The former Grandview High School star is the first woman ever selected in the first round of the WNBA draft.
BROOKLYN, N.Y. — Nothing prepares you for the moment that your life changes.
“It was just so overwhelming in the best way possible. The whole night, I couldn’t sleep. I was just really excited and that’s just such a huge deal, hearing your name, and it’s a feeling that I can’t even really describe.”
Michaela Onyenwere was selected 6th overall in the 2021 WNBA Draft by the New York Liberty. She shared the moment with her entire family in their home in Aurora, Colorado, and then her moment was shared by tens of thousands of Twitter users.
“Like you all saw on TV, they’re very excited for me and very proud of me, and my Grandma went viral [for dancing], which was very funny.,” she said. “That’s just my family. They’ve always supported me in my basketball adventures and off the court, as well. So I just know that I have a family that’s always going to support me and always have my best interests and have my back, so I’m just very grateful for that.”
The Grandview graduate made history that night, by becoming the first woman from the state of Colorado to ever be selected in the first round of the WNBA Draft. Mesa Ridge graduate Kylee Shook became Colorado’s highest-drafted player when the New York Liberty selected her at No. 13 overall out of Louisville in the second round last year.
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“It makes me proud to be from Colorado and I’m glad that I’m able to set the foundation for being in the WNBA and drafted in the first round, and I hope that I’m a representation of this city and this state,” Onyenwere said.
Onyenwere led the Grandview Wolves to their first 5A state title as a senior in 2017. She was also the state’s first three-time recipient of the Gatorade Player of the Year award.
“I hope that little girls can look up to me and be like, ‘I can do that because she did it and she went to school right down the street from me.'”
The representation goes way beyond state lines. Michaela is first-generation American, by way of Nigerian parents. Draft night was a celebration for their entire community.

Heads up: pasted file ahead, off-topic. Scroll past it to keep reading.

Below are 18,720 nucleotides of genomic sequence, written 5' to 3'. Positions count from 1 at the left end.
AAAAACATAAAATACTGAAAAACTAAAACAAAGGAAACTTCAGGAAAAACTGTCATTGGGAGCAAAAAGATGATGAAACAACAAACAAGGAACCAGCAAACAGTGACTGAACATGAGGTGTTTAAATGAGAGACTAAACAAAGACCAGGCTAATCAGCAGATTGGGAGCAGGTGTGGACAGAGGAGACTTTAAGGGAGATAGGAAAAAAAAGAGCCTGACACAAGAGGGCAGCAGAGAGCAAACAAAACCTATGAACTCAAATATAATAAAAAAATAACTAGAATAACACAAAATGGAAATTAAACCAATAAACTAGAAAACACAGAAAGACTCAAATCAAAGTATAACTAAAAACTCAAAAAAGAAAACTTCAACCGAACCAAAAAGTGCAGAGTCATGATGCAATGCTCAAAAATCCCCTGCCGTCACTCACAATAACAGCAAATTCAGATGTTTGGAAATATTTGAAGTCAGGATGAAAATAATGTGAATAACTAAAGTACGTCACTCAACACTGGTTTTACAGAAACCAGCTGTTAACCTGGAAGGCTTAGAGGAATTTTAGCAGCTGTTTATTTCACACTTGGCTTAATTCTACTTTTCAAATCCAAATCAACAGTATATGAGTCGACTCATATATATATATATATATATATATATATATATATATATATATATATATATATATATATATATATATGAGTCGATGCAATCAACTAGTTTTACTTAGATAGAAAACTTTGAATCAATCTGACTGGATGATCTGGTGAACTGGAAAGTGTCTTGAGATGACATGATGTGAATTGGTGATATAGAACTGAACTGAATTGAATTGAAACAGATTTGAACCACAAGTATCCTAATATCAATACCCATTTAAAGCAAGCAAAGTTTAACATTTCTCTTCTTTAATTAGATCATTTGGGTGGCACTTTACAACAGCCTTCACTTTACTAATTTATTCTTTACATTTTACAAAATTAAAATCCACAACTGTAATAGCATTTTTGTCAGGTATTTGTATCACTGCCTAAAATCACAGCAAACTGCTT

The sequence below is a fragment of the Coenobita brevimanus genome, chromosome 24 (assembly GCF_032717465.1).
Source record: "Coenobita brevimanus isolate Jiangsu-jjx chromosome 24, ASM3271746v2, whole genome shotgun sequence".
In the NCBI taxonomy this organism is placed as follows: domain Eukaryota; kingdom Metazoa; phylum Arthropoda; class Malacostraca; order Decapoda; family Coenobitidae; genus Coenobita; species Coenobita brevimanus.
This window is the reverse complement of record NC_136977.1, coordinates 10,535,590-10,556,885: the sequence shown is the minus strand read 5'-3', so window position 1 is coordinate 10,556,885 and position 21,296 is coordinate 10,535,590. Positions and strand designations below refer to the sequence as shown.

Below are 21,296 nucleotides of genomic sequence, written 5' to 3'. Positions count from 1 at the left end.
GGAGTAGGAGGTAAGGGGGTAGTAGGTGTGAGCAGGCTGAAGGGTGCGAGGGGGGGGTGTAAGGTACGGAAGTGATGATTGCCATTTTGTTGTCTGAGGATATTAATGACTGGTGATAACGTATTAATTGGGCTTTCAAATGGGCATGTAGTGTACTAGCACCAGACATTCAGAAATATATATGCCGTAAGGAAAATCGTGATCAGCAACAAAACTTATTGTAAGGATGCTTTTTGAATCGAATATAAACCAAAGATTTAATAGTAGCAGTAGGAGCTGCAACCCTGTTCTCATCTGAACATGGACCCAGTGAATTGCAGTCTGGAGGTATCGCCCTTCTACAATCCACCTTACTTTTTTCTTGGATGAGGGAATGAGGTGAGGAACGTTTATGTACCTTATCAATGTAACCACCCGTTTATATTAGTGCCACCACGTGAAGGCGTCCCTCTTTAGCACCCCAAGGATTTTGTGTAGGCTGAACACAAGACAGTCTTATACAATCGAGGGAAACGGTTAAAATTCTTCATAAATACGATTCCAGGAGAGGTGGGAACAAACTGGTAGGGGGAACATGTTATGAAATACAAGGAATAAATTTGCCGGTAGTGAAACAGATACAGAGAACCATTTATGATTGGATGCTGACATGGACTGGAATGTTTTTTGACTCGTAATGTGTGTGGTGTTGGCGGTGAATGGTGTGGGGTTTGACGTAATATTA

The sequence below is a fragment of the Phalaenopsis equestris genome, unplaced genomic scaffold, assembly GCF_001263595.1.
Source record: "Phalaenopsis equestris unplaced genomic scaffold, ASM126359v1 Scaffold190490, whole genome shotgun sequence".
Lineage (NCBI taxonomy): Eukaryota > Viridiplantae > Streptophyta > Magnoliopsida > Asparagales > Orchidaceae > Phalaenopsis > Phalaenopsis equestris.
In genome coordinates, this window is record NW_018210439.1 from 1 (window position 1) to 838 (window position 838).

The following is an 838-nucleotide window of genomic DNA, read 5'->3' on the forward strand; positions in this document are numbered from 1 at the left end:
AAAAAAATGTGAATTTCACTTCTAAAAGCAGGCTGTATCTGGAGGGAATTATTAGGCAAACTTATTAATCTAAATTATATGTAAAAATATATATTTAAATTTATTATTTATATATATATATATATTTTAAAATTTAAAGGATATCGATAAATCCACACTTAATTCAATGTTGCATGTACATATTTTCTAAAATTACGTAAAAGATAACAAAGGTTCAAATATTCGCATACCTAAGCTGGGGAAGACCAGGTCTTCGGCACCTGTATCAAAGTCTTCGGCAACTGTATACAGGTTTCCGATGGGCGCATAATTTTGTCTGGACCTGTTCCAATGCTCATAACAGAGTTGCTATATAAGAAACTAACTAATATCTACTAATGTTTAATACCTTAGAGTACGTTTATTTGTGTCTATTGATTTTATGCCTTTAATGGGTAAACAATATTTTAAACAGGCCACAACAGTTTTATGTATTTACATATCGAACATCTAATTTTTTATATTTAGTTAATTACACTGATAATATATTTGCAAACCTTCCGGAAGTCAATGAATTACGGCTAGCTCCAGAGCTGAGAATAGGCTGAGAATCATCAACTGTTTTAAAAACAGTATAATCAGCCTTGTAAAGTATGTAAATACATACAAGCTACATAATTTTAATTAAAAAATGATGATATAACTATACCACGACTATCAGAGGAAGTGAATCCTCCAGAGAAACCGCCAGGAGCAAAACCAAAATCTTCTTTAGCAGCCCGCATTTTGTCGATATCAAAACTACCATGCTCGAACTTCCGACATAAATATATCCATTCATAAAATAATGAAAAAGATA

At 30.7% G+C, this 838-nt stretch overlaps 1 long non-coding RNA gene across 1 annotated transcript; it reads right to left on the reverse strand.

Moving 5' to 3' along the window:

“I received so many messages from the African community, just all over the world, saying ‘Nigeria’s behind you’ or ‘Africa’s behind you,’ or ‘I’m a little girl from Nigeria and I look up to you and you’re an inspiration because I didn’t know I could do something like this, but seeing you, a Nigerian woman on TV, and what my Grandma did, it really did mean so much to a lot of people that I couldn’t even really understand until that moment really happened,” she said.
She was once that little girl. Michaela’s father, Peter Onyenwere, proudly showed her his medals from the Nigerian Olympic track team. She said he inspired her to become a high-level athlete, and now she is training to be a part of Team USA’s inaugural 3×3 Olympic Basketball team in Tokyo.
But first thing’s first. Onyenwere arrived in Brooklyn Monday to begin rookie orientation. She’s aiming to make a roster headlined by last year’s first-overall pick, Sabrina Ionescu. The two faced off for years in the Pac-12, with Ionescu calling the plays for Oregon and Onyenwere knocking down threes for UCLA.
While fitting in to her new home and team is at the top of her to-do list, Onyenwere is also grateful to be joining a league that puts social justice at the forefront of its priorities.
“I think seeing what the WNBA players did last year in the bubble, was so inspiring. We saw what was going on in this country, the civil unrest and the injustices that black people were facing at the time, and to see a league of mostly black women step up and be at the forefront of those initiatives, was so inspiring,” she said. “We actually started something on my team, as well. To see that and to see what they did, kind of inspired us to speak up and continue to use our platforms.”
Rumors have been sparking this off-season of expansion past the 12 current teams in the WNBA. Onyenwere is certain that her hometown should be at the top of their list.
“I would love to see a WNBA team in Denver. I think that people would definitely flock to those games and that would be really cool,” she said. “But obviously, I would love to have the support of Colorado follow me all the way out to the east coast.”
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